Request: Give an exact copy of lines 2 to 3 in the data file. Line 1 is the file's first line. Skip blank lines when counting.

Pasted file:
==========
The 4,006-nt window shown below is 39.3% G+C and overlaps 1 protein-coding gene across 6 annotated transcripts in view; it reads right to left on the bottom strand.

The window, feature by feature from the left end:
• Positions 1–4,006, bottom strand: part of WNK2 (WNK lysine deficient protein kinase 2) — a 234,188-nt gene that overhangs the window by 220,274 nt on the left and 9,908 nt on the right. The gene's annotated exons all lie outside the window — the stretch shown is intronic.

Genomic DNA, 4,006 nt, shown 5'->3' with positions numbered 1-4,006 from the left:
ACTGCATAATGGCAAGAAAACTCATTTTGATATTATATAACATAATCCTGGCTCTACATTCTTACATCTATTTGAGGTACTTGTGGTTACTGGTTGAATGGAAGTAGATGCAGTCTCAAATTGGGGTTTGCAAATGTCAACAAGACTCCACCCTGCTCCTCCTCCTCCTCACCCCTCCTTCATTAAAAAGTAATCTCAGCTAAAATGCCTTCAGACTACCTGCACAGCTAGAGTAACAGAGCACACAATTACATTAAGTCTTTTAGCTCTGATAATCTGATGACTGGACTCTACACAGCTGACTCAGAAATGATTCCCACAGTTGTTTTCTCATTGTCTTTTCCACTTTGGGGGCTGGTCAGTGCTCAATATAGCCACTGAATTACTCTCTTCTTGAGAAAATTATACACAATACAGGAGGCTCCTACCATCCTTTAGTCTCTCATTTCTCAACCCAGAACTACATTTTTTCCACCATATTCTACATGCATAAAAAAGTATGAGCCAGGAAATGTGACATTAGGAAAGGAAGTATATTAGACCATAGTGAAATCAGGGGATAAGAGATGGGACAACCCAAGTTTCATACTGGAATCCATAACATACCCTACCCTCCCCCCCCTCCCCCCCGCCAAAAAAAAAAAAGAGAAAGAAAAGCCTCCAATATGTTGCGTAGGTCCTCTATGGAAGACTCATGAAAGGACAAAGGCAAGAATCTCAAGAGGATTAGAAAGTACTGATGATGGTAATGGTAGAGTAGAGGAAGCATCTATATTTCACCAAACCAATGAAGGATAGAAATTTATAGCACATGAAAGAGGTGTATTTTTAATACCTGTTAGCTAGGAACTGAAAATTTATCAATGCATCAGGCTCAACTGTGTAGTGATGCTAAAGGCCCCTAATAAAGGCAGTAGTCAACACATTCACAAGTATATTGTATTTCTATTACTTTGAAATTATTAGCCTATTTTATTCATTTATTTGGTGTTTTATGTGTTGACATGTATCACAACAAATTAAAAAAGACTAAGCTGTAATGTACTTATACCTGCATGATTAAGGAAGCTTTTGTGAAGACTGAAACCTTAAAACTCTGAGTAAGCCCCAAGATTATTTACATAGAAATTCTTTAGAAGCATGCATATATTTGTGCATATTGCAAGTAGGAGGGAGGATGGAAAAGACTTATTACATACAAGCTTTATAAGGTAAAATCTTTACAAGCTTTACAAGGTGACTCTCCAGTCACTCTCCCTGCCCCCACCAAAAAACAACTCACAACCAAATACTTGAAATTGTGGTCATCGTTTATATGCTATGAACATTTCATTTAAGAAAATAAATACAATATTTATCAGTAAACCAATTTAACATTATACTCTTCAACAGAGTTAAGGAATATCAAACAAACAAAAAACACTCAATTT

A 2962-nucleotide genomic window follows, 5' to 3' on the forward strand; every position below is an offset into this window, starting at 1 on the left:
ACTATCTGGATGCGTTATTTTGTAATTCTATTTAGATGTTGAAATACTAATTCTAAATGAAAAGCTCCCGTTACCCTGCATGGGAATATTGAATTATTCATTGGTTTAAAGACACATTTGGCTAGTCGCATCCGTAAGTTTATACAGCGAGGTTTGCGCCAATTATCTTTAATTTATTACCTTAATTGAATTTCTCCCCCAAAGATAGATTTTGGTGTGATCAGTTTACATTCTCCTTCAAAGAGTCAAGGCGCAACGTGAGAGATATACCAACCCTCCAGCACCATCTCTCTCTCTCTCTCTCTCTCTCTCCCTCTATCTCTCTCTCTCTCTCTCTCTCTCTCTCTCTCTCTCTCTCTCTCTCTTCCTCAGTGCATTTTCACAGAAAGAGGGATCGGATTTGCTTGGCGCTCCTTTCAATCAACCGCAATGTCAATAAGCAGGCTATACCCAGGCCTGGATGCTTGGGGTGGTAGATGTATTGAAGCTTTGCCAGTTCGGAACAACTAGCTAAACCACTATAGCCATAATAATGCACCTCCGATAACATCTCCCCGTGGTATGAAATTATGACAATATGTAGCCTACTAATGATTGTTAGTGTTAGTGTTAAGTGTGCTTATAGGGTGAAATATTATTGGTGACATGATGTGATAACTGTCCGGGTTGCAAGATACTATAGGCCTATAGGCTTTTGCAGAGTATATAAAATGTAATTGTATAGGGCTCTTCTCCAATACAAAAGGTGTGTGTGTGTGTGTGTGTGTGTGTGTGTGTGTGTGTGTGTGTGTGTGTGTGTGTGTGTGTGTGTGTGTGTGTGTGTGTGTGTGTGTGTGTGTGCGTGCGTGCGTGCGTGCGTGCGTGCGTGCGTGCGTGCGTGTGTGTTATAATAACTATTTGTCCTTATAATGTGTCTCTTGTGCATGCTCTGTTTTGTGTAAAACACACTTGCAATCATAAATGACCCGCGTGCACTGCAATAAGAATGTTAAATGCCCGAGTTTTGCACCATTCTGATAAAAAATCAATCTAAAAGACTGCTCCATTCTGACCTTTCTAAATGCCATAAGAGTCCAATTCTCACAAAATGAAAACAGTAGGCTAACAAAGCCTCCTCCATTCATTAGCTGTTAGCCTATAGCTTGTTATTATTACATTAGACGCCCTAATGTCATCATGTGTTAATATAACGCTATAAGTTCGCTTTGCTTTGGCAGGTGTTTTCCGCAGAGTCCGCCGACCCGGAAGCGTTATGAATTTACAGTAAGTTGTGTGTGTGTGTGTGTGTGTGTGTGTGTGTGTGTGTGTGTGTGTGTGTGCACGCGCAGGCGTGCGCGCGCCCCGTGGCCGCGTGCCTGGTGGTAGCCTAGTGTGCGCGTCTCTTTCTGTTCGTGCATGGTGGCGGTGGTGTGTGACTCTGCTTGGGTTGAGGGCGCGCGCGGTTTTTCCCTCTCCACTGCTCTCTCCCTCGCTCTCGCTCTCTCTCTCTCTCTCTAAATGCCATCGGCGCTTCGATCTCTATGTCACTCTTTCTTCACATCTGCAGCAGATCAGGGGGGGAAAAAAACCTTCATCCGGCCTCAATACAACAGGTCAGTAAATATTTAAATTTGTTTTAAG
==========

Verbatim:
The window, feature by feature from the left end:
• Positions 1–4,006, bottom strand: part of WNK2 (WNK lysine deficient protein kinase 2) — a 234,188-nt gene that overhangs the window by 220,274 nt on the left and 9,908 nt on the right. The gene's annotated exons all lie outside the window — the stretch shown is intronic.